If Hawkins is more confident in dumping low-margin accounts, it may be because the LTL industry is in far better shape today than a decade ago. Demand has remained solid for more than two years; the industrial recession of 2014-15 and the uncertainties of the 2016 general election are both distant memories. Revenue for the top 25 carriers, which account for about 90 percent of industry revenue, rose 10.7 percent last year, the highest year-over-year growth rate since 2011, according to data from SJ Consulting. (YRC Freight and the three regional units came in well below the average.) Rate increases have outpaced inflation, and they have stuck. Pricing that was dangerously irrational during and after the Great Recession of 2008-09 has stayed stable for more than seven years.
YRC’s finances have improved as well, with various financial and operating metrics in uptrends. In a March 2019 update to a July 2018 report, when it issued a positive opinion on $2.7 billion in YRC’s debt, bond rating agency Moody’s Investor Services said there were improvements in such measures as earnings before interest, taxes, depreciation and amortization (EBITDA), operating margin, and cash and cash equivalents on-hand. The ratio of debt to EBITDA ended 2018 at 5.1 times, down from 5.6 times in 2016, Moody’s said. YRC’s financial deleveraging has been fueled by “very robust freight demand” that has “enabled the company to markedly increase pricing,” Moody’s said.
That said, the company is far from out of the woods. Its 2018 operating ratio – the ratio of expenses to revenues – was in the mid to high 90 percent range for YRC Freight and the three regionals. Under that metric, the company spent 95-97 cents for every dollar in revenue, an uncomfortably high number. YRC Freight reported a significant drop in its fourth quarter ratio, however.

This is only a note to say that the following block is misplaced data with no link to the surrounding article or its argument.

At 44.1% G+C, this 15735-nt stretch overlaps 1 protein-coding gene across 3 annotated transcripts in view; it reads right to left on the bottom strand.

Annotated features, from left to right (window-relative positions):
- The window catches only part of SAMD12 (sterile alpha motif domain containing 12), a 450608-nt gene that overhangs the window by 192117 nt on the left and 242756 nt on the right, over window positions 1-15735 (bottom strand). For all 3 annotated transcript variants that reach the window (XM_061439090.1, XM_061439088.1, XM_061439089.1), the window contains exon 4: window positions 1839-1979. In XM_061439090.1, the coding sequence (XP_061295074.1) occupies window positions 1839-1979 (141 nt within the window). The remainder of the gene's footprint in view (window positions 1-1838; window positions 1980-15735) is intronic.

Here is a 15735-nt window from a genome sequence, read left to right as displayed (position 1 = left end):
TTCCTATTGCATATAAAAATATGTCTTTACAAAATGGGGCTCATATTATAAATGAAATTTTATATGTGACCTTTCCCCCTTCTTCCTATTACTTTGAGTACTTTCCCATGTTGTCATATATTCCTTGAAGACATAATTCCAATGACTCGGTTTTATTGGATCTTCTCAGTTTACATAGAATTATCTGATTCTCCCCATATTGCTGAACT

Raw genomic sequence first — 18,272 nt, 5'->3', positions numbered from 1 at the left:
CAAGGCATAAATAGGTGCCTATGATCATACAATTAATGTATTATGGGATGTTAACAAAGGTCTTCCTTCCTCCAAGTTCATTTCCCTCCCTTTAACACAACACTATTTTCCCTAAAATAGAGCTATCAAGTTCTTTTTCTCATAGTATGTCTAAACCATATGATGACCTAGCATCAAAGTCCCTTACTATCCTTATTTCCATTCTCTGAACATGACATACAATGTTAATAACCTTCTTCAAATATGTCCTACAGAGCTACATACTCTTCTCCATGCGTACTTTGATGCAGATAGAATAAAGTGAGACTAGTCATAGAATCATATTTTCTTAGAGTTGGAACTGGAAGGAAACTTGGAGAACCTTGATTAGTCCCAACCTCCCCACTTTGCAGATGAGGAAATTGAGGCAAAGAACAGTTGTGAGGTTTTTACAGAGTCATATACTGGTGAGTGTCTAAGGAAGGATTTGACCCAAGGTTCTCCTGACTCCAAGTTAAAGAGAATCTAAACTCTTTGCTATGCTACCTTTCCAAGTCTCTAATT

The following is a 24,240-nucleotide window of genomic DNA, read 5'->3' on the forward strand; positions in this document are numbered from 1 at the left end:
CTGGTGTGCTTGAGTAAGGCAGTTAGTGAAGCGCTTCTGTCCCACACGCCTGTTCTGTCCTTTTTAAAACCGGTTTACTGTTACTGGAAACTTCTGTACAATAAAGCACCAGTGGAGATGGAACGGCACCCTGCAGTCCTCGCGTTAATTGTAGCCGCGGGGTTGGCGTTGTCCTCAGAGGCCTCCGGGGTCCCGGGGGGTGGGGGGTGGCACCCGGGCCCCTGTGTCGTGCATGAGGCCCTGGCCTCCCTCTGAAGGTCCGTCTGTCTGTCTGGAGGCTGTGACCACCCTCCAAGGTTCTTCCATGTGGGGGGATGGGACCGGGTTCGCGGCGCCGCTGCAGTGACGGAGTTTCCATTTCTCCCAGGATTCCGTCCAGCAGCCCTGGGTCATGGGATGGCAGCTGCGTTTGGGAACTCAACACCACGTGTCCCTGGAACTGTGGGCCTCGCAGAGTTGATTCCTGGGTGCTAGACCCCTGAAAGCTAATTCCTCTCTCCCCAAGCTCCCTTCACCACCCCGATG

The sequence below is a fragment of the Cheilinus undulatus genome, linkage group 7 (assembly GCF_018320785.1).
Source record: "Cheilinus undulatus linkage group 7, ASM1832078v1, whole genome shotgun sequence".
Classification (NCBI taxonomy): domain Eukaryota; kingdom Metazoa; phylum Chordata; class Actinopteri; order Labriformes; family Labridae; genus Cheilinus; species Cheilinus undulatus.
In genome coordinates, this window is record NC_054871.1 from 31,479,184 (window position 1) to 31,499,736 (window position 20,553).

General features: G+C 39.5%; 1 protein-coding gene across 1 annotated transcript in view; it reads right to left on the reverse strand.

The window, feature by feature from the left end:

YRC’s total debt levels are pushing $3 billion. Included in that are about $1.3 billion in underfunded pension obligations. To help save the company in 2010, the unionized workers allowed the company to freeze pension contributions for two years and resume them at about 25 percent of pre-2010 levels. They have remained at those levels ever since, and the tentative contract doesn’t require any change.
Ken Paff, national organizer for Teamsters for a Democratic Union (TDU), a dissident group of Teamsters members, estimated it will cost YRC about $300 million per year to restore pensions to legally required levels. However, the company and its workers won’t be crossing that bridge any time soon.
Building a more profitable pricing matrix will be critical to neutralize the higher costs embedded in the tentative labor contract, which will be voted on over the next two-plus weeks, with the results to be announced May 3. The contract, which governs YRC Freight, New Penn and Holland, calls for a $4 per hour wage increase spread out over five years, an increase in the company’s health and welfare contributions, and a return of one week’s paid vacation that had been conceded in 2010. Labor accounts for about 60 percent of YRC’s overall costs.
Teamsters union executives who negotiated the agreement said they extracted as much money from YRC as possible. The head of the union’s freight division, Ernie Soehl, warned last week that shippers will likely pull their freight from YRC should the contract be rejected. Should that happen, the three operating companies may go out of business before May 31, the date a two-month extension to the existing contract comes to an end, he said.
Satish Jindel, head of SJ Consulting, said YRC shippers have remained supportive of the company during the negotiations. He also said that he is supremely confident that the rank-and-file, knowing what’s at stake and the money that YRC is spending, will ratify the contract. “If they can read English, they cannot even think of voting this down,” he said.